The first ship to use a new multimillion-dollar port at Marsden Point has arrived to collect 17,000 tonnes of export logs.

Northport general manager Ken Crean said the Royal Forest arrived yesterday and would be at the port until Saturday before heading to South Korea and China.

Most of the port's business would be forestry-related initially but other commodities such as cement, fertiliser, dairy products and fruit would gradually start moving through the port over the next two years.

Only one berth at the $65 million port was operating, but a second berth would be completed in August.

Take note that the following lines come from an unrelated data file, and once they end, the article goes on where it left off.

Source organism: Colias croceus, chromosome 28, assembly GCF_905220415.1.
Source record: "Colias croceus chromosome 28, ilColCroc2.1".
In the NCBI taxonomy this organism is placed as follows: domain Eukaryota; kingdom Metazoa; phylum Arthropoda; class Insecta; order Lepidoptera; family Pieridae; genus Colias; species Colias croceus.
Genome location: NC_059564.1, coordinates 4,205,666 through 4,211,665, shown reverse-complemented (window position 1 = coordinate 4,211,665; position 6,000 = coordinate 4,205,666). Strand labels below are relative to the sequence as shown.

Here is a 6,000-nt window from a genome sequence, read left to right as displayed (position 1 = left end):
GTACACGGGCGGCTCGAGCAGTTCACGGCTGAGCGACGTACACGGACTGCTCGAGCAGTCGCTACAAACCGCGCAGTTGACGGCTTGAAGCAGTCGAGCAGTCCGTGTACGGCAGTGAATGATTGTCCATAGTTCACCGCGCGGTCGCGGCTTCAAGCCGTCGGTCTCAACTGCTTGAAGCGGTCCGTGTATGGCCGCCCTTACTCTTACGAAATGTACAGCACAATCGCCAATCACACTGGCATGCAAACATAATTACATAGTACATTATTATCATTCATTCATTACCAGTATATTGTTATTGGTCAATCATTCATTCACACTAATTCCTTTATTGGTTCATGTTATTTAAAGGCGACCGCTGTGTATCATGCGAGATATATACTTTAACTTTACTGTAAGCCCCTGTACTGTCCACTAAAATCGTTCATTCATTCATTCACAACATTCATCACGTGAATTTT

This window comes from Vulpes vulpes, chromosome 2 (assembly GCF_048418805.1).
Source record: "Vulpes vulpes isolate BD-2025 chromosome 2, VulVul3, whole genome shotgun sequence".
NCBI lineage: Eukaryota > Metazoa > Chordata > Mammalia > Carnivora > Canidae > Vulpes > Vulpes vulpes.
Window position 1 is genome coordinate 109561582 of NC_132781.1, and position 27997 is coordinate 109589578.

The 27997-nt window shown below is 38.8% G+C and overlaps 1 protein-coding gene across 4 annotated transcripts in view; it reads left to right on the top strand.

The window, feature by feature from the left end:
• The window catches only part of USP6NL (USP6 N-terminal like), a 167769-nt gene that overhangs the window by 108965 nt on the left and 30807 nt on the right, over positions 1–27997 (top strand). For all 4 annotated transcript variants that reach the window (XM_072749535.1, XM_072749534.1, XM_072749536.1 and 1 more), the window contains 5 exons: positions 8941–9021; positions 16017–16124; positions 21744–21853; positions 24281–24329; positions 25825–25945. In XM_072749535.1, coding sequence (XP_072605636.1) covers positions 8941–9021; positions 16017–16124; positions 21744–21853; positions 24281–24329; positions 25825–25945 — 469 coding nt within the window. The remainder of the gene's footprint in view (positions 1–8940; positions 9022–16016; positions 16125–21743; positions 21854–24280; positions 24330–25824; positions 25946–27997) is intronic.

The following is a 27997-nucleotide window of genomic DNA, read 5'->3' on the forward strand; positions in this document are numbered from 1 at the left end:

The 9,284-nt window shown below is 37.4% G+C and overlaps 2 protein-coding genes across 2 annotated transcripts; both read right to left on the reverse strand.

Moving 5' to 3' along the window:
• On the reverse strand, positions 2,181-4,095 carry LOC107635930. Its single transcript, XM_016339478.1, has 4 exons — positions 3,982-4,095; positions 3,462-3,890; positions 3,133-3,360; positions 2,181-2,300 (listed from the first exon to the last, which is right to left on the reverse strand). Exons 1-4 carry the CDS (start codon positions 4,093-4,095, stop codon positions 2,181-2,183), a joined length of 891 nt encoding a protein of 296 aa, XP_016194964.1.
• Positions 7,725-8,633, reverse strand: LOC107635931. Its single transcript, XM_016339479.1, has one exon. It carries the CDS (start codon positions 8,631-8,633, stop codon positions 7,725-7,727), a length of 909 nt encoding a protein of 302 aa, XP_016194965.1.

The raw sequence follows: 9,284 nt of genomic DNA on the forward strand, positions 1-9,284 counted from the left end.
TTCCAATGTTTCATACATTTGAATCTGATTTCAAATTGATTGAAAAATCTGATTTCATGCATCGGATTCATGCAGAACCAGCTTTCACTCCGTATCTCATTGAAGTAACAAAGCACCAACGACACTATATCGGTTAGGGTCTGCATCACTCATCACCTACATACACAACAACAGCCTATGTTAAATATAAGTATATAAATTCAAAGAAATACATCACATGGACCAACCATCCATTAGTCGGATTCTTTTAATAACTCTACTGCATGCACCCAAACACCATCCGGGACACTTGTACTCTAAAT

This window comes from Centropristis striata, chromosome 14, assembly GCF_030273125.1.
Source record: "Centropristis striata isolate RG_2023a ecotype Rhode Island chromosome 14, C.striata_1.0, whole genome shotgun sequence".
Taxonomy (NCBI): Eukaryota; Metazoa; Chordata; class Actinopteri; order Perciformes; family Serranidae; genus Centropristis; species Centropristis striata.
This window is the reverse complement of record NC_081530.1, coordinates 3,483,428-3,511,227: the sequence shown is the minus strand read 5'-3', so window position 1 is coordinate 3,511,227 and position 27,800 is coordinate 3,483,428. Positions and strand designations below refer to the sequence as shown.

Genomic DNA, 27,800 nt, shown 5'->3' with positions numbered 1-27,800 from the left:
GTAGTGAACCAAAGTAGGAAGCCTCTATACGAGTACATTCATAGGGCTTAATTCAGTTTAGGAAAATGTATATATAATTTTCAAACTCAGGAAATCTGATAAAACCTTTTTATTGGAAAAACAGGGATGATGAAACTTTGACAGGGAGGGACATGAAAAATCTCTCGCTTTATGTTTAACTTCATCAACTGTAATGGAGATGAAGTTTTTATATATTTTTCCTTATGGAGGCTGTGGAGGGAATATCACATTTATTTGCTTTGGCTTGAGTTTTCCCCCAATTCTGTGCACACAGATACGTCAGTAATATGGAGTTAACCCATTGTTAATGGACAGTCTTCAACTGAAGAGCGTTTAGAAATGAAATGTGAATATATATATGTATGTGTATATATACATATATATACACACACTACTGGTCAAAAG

Mr Crean said the port would become fully operational in October, when it would be officially opened.

Meanwhile, Northland Regional Council monitoring shows the port's construction had no significant adverse environmental effects on Whangarei Harbour's water quality or the shape of its seabed.

Construction of the port, a joint venture between the Northland Port Corporation and the Port of Tauranga, began in October 2000 and involved reclaiming about 30ha of harbour. By September about 1.7 million cubic metres of dredgings would have been removed from the harbour and used for the reclamation.

Recently released resource consent compliance monitoring records for the period January 1 to April 30, show that the colour and clarity of the harbour waters had not been adversely affected by construction activities like dredging.